Spotting fakes

Today's topic is a little different than usual. Most of the examples and the pictures that I write about today have been taken from the page Apathy House (, but I feel that everyone should be aware of the basics on the topic, so I summarize it here. For some more info on tests and such, see the post Spotting fakes part II.

93/94 is a format with very expensive and rare cards, many which fetches sums up to and above a thousand dollars. A friend once said that even though there were only 4300 black bordered Lotuses ever printed, and that a lot of them may be lost to time, there probably exists more than 4300 black bordered Lotuses. Faking magic cards is both easier and more profitable per unit than faking e.g. $100 bills. So how do we spot fake cards?

There are two obvious rules we can start with. First; fake cards tend to be in very nice condition, as it's both harder and less profitable to fake a card in a worn condition. Second; fake cards are pretty much always cards that have a secondary market value, you don't have to worry about your Giant Sharks being faked as it's simply not worth it.

Very good fake Ancestral. Example found at
After that, most bets are off. Even real cards may have different looks, especially the older ones, as the printing procedure wasn't always perfectly similar even in the same sets at Carta Mundi. Maybe they forgot to clean the presses between printings; a gloriuos example of that are the Tempest Medallions, which in some cases have signs of Peanut Comics in the text boxes ( A well known fact, from the days before you had to play with sleeves, was also that the first printings of Mirage was far more glossy than other sets (same with some printings of Antiquities), which made Mirage lands sough after by semi-cheaters who wanted to be able to see if the top card of their library was a basic land. I was concerned about my alpha Demonic Tutor I got a year back, as the back of the card was slightly brighter than other alpha cards. After some rigorous testing I realized that the card was real, but probably simply had been slightly bleached on the back by lying in sunlight for a period.

One way to creating fake cards is to start with a real magic card, and then make it look like a more expensive version of the card. This is most commonly done by inking the borders to make a newer card look like a beta card, or by 're-backing'. Inked borders can be spotted fairly easily, as beta cards have a kind of 'double border', where only the out-most part of the border is completely black (there's also a white dot in the lower corners of the card between the borders). Re-backing is done by taking e.g. a Collectors edition card, cutting the corners, peeling of the back of the card, and then gluing a backside from a legal card to the CE card. If you have a card with a worn front, but a NM back, odds are that it has been rebacked. Re-backed cards tends to be slightly thicker than a regular card, so they can usually be detected via a bend test. Also, real cards tend to have thin blue line through the middle of the edge. When a counterfeiter have access to a high quaility printing press, things get a little harder though.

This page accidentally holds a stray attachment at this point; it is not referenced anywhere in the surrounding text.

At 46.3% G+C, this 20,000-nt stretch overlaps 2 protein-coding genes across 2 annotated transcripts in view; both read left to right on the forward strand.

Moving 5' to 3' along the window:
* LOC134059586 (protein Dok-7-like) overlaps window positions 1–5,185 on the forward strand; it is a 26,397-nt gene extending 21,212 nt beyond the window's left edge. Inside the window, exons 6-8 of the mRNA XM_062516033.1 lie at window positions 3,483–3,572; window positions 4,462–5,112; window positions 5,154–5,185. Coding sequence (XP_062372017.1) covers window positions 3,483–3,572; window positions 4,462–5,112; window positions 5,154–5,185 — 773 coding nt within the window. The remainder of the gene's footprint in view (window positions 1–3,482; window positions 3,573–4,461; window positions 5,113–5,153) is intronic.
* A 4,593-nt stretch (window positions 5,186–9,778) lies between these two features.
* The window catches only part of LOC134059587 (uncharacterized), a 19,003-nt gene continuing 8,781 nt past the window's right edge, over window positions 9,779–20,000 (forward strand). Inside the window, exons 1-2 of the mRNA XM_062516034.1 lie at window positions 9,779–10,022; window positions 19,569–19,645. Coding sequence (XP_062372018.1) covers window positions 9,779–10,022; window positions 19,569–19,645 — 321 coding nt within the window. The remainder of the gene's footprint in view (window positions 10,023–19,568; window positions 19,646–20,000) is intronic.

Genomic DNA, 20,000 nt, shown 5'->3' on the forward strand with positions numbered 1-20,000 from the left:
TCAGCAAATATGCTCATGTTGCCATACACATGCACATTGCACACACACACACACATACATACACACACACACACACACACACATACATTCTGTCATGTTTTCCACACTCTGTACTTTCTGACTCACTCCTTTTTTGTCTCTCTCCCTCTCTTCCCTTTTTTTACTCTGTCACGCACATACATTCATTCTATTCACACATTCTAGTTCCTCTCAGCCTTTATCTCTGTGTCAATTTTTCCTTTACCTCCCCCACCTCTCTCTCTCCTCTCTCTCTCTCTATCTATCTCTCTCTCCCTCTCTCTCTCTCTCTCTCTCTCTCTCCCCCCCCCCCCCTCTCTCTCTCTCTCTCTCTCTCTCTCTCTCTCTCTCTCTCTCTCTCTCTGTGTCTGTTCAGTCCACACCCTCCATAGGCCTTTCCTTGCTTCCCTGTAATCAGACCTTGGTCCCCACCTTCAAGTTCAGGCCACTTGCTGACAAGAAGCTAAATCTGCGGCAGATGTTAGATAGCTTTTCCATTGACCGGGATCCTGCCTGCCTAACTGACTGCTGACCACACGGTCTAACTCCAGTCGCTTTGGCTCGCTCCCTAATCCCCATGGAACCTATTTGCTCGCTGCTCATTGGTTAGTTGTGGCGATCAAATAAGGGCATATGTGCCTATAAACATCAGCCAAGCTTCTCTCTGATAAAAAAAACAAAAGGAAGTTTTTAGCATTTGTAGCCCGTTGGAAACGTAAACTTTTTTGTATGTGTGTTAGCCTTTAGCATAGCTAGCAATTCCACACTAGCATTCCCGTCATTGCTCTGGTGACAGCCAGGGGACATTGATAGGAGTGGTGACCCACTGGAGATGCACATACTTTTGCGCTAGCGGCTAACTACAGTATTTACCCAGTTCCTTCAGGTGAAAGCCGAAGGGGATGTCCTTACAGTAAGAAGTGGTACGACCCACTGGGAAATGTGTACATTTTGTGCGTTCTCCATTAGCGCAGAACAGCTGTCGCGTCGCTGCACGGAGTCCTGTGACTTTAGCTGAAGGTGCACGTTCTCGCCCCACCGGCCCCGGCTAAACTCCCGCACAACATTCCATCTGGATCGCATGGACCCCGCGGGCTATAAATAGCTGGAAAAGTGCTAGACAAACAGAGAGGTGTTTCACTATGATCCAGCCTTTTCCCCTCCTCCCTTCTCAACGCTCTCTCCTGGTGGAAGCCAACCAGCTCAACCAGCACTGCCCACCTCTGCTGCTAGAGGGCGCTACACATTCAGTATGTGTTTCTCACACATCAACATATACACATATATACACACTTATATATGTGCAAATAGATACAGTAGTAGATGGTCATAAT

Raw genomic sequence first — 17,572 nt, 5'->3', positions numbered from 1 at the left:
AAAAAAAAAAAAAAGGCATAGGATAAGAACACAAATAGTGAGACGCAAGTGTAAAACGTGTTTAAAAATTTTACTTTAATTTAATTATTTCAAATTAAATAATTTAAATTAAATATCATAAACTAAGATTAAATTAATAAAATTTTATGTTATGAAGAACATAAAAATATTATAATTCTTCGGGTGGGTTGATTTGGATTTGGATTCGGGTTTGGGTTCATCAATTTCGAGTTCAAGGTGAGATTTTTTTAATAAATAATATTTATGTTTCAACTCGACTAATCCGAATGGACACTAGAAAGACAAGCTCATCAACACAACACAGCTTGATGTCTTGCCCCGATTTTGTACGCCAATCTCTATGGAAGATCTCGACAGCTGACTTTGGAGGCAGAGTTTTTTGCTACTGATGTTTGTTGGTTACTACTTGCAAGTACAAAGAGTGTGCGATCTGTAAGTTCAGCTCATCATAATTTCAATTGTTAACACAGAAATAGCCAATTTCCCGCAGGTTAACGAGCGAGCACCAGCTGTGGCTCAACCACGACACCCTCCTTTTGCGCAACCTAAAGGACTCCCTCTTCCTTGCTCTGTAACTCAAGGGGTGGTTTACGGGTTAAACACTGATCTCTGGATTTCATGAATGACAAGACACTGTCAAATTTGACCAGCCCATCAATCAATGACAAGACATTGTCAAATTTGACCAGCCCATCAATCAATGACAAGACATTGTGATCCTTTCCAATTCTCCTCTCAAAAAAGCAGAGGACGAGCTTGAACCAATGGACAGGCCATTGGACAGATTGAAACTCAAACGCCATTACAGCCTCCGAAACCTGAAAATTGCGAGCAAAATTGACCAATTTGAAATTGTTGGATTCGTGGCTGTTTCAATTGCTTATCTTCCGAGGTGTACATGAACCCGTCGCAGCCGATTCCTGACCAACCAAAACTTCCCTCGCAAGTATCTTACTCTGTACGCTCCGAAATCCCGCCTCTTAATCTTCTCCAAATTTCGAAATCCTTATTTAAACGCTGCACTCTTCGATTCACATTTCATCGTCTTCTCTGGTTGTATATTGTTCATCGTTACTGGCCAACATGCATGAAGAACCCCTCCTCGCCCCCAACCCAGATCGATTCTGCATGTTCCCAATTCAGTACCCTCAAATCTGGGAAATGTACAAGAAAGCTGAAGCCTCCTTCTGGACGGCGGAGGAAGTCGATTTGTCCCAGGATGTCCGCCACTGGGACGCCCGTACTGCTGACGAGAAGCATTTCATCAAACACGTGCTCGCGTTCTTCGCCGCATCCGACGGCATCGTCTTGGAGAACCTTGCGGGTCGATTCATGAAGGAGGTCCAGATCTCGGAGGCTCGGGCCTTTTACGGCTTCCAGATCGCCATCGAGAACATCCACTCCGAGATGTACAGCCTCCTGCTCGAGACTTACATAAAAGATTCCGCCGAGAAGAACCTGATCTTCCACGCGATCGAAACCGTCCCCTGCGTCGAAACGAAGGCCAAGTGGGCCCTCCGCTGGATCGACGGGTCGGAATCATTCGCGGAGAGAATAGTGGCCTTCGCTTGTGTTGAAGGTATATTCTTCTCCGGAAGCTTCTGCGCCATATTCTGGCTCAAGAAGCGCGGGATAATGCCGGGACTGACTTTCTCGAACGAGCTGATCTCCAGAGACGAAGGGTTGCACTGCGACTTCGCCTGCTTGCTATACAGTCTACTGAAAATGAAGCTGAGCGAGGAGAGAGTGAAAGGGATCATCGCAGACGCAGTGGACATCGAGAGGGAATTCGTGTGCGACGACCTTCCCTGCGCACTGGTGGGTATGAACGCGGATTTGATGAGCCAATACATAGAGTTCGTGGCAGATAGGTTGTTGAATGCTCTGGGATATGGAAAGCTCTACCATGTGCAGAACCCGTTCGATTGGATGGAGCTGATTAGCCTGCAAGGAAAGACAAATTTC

A clumsy attempt to black-border a Revised card. Picture from
When I get a new, expensive, card, I start by comparing it to other cards that I know are real from that same set. Printing differences may actually be fairly obvious by just holding the cards next to each other. Magic cards are printed using four colours; black, cyan, magenta and yellow. If you look closely at a card you can see a pattern that resembles rings that all blend into each other to form the colors on the image. They are not dots, and they are not lines.

Fake to the right. Picture from Apathy House.
Second, I do the light bulb test. Real cards are slightly see-through in bright light, and a fake card can be spotted by noting that it lets through to much or to little light.

Real Armageddon to the left, fake one to the right.
Speaking of light-bulbs and things like that; real magic cards will illuminate under a black-light. If you have a black-light (they are usually very cheap), you can easily spot some fakes by looking at the cards under the light (note that Alternative 4th Edition cards will fail the black-light test however).

Fake card to the left, real one to the right.
Finally we have the bend test. All real magic cards can be bent from end-to-end without creasing, while a fake card may crease or completely break. A big issue is however that even real cards will be strained after to many bend tests. Any non-foil card should be able to handle at least 10 bend tests, but as you usually won't know how many times a card may have been bend-tested before, I urge some caution before you bend your Alpha moxes.

Bend-testing a Mana Leak. As usual; picture from Apathy House.
In 1998, a series of very convincing fakes of sought-after cards from Beta, Unlimited, Arabian Nights and Legends was distributed on the Internet. Here are some examples of how to spot them:

Fake to the left. The real card has very defined black edges around the Magic logo, where the fake blends together.
Fake to the right here. Again note how the borders around the text is much more defined in the real card.
That's it for today! As the subject may be a little heavy, I'll end by posting a sweet blue aggro deck to lighten up the mood:

4 Lords works well even without the Pearl Trident crew.


  1. Aaaaaw yeah! My shoes in the pic! /Kungen

  2. Internet famous shoes :D Thanks again for taking all the pictures!

  3. Honestly, the bend test is archaic, should die - seeing that current fakes pass it, and real cards have always had the chance of failing it... on top of the fact that there are other, more conclusive ways (like using a loupe to check the dot patterns, etc)


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